We live in a typical Victorian terraced house in Bristol. Most of them have the same layout. The garden at the back is small and it has an almost useless narrow piece down the side of the kitchen. We've never really known what to do with it, but after getting a tiny conservatory put in last year, we wanted to make it look a bit more exciting. It was so dreary and grey to look at, and was even worse on a rainy day.
And then I remembered a picture I'd saved on Pinterest of a beautiful black and white patterned outdoor area! We'd spent most of lockdown getting all the DIY jobs done, so it seemed like a good time to do it. Especially when we have had to spend so much time in our own house and garden. It needs to be as nice as possible!
So I did a bit of research, and found Resincoat patio paint, which comes in a few different colours. It's made to be hardwearing and is resistant to staining, fading and discolouring, while preventing re-growth of moss and algae! Perfect. We got to work clearing the patio, which wasn't the easiest thing in such a small garden.
The shed actually ended up in the kitchen, as it seemed like the easiest place! And it was going to get painted too.
The resincoat paint requires you to wash the patio first with an etching cleaning liquid (which stinks unfortunately). Then a coat of clear primer before you can start on the fun bit.
I got up early the next day to paint a full coat of white over the whole patio, thinking this would be the easiest way to do it. Unfortunately we didn't realise that the paint needs to dry at a low temperature. The sun really hits the patio in the morning, and it got too hot, causing the paint to crack! It was so upsetting, but we brushed the loose cracked bits off and carried on, accepting that the white would need another coat. The next day I learned my lesson, and waited until the afternoons to paint.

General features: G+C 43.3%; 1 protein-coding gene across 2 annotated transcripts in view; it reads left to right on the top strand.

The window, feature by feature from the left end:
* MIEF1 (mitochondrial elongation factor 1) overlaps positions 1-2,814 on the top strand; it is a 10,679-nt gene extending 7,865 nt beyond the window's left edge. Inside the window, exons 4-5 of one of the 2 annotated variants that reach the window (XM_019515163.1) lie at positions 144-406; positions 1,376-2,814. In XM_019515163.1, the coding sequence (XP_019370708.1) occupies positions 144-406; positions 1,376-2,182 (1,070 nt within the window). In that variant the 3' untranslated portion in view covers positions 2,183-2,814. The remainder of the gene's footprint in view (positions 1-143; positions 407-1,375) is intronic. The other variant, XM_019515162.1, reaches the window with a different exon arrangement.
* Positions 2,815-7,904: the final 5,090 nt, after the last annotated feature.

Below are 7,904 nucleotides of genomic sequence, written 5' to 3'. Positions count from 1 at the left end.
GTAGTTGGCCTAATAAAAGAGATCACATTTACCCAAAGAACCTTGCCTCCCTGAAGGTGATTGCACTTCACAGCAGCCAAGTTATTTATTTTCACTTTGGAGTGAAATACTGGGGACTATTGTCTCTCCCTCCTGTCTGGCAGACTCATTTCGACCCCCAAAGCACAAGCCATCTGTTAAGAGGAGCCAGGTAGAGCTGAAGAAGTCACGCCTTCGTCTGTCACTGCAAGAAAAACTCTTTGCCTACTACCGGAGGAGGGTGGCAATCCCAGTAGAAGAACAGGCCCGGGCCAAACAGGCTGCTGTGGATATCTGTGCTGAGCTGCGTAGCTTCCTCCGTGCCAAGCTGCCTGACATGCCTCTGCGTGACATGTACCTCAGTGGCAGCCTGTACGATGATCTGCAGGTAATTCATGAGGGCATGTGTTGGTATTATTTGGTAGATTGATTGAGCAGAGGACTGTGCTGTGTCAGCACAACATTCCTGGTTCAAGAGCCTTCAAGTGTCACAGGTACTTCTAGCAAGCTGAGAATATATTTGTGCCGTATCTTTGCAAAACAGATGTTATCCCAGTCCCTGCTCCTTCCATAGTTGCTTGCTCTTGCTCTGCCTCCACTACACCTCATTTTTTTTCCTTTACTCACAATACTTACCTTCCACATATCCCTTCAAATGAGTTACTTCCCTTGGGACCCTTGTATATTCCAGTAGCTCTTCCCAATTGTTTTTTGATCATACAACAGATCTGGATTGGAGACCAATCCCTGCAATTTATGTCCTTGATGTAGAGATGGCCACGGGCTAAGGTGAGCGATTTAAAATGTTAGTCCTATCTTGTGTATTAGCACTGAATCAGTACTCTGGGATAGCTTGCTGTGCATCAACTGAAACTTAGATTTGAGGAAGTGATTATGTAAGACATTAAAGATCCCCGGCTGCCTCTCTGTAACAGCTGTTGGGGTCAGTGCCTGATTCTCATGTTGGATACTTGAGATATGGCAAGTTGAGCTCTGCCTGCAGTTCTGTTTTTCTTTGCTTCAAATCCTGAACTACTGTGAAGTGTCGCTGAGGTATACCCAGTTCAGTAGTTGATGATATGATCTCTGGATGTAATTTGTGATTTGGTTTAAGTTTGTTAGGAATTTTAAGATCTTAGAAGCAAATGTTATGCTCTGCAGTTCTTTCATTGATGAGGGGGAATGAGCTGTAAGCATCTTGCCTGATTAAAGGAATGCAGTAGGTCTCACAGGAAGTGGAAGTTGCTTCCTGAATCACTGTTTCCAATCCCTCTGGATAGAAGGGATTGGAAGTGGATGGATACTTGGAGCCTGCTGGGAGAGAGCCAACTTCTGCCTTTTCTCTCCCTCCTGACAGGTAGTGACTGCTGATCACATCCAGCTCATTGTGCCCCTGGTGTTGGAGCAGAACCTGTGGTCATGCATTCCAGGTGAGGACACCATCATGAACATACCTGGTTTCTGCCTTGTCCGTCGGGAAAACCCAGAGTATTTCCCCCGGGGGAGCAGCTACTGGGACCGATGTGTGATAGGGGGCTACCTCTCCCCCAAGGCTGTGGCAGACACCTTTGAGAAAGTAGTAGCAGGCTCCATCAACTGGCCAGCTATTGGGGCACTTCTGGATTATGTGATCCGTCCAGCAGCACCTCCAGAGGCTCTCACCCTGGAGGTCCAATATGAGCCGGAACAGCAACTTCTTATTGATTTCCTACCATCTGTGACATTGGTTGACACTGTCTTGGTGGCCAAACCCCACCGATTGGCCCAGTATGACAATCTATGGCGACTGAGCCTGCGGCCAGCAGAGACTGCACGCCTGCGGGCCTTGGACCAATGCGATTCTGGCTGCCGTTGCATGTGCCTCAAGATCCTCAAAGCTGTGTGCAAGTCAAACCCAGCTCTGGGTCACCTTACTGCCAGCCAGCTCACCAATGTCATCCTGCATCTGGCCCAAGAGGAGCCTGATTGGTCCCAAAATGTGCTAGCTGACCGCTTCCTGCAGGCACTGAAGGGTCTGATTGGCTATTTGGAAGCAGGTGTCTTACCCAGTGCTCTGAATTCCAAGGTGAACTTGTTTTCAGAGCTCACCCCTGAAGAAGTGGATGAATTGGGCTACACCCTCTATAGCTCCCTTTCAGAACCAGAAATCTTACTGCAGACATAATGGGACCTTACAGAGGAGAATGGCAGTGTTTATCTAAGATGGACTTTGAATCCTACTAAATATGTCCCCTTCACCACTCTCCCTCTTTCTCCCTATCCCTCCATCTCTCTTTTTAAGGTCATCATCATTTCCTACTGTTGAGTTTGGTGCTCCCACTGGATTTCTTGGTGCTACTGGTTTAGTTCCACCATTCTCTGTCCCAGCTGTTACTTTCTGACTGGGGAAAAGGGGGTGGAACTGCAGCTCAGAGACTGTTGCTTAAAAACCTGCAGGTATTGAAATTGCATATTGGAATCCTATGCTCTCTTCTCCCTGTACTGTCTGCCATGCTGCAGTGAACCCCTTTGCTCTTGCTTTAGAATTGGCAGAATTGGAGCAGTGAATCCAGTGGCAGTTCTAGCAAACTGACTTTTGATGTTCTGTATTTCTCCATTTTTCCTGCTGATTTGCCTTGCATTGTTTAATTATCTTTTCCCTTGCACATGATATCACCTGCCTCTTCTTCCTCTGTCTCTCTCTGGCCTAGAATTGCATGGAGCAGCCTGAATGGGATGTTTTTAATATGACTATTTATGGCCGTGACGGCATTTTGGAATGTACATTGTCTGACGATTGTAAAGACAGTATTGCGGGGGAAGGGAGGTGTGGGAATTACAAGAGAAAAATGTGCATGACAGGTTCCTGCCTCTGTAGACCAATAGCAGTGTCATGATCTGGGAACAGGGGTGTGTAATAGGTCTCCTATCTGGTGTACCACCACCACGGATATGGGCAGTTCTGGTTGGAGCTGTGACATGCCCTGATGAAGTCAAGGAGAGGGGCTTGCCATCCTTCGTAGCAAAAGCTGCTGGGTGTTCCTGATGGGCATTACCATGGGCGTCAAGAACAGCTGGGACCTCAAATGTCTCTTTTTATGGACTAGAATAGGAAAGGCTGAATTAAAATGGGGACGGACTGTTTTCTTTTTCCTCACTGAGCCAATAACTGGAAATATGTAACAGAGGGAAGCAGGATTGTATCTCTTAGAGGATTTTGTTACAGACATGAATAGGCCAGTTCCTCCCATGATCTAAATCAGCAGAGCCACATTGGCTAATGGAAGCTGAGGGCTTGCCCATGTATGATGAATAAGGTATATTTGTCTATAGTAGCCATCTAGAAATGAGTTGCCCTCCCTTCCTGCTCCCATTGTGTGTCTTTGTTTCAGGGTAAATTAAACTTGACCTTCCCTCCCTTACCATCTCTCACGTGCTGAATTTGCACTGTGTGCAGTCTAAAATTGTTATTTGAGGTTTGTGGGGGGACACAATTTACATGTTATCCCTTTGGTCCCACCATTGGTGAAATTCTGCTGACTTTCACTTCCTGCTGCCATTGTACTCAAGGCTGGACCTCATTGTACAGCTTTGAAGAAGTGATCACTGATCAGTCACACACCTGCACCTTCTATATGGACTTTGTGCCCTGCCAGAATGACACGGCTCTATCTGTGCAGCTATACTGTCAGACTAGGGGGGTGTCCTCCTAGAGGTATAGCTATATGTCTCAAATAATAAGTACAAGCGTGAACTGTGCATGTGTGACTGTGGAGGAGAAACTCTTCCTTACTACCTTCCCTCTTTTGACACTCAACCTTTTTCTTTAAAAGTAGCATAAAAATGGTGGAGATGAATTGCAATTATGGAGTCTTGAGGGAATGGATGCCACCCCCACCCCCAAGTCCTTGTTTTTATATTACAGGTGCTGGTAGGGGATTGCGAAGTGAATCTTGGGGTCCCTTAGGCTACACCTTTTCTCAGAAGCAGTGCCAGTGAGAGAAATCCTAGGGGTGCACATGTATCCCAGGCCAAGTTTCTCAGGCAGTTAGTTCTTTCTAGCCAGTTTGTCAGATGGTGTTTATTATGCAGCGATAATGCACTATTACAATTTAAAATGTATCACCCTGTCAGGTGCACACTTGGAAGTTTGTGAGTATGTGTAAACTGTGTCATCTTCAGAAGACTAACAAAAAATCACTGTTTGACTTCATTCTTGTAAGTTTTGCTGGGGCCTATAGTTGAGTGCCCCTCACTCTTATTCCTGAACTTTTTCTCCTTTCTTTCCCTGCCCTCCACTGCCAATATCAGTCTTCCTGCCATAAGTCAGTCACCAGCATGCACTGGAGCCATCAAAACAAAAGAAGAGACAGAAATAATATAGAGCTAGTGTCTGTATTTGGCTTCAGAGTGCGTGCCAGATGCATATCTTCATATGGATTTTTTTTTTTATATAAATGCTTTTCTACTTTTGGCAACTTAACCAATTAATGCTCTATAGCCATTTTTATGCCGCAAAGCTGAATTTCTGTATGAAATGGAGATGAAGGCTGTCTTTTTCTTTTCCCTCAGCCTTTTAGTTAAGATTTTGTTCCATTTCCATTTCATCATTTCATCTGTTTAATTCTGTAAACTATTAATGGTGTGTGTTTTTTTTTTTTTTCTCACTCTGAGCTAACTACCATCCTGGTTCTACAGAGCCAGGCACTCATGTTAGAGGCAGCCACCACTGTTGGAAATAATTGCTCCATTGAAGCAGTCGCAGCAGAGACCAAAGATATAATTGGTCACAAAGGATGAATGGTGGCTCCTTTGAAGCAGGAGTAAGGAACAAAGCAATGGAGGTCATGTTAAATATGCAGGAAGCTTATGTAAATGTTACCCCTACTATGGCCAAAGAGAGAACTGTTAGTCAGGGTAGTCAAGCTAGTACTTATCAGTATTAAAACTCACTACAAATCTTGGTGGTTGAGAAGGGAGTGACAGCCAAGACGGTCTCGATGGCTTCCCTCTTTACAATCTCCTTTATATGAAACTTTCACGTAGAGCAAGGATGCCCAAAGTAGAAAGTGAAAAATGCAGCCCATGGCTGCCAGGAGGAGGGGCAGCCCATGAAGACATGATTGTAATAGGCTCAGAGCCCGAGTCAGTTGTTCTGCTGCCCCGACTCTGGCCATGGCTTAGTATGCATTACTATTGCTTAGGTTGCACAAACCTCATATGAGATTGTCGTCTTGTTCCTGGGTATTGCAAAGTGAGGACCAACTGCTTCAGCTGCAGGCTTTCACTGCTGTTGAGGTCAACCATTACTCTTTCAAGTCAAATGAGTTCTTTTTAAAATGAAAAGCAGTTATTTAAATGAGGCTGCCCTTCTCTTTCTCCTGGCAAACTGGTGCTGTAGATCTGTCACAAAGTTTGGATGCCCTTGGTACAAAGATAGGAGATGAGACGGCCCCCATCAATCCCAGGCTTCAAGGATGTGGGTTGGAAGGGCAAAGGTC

Our existing patio has square slabs, so we just divided them each one in half, alternating the direction of the triangles. I used masking tape to create the centre diagonal line, but just painted the straight edges freehand as I prefer it. Masking tape always seems to allow the paint to leak under when I try and use it.
This part too a long long time (about 4 hours), but it's quite therapeutic. I then painted a second coat over the black without using masking tape, as the white was showing through a bit. I don't think it would need 2 coats if it was painted straight onto the paving stones.
And then finally, I painted a second coat over all the white triangles and the lines between the slabs. We left it to dry overnight before moving everything back, including the shed. Orange Aurora by Little Greene was the perfect colour to compliment the palm tree, ferns and flamingos.
Then... TA DA!
In total, this project took me 4 days, as I could only paint in the afternoon, then had to let each coat dry over night. Not really that long, although I'm glad it's finished, and we can now enjoy it.
I love how bright it is when we look out the window. And even when it's raining, it feels like we're in a fancy hotel somewhere hot. The black and white looks amazing with bright coloured, tropical accessories. And my plastic flamingo's now look right at home!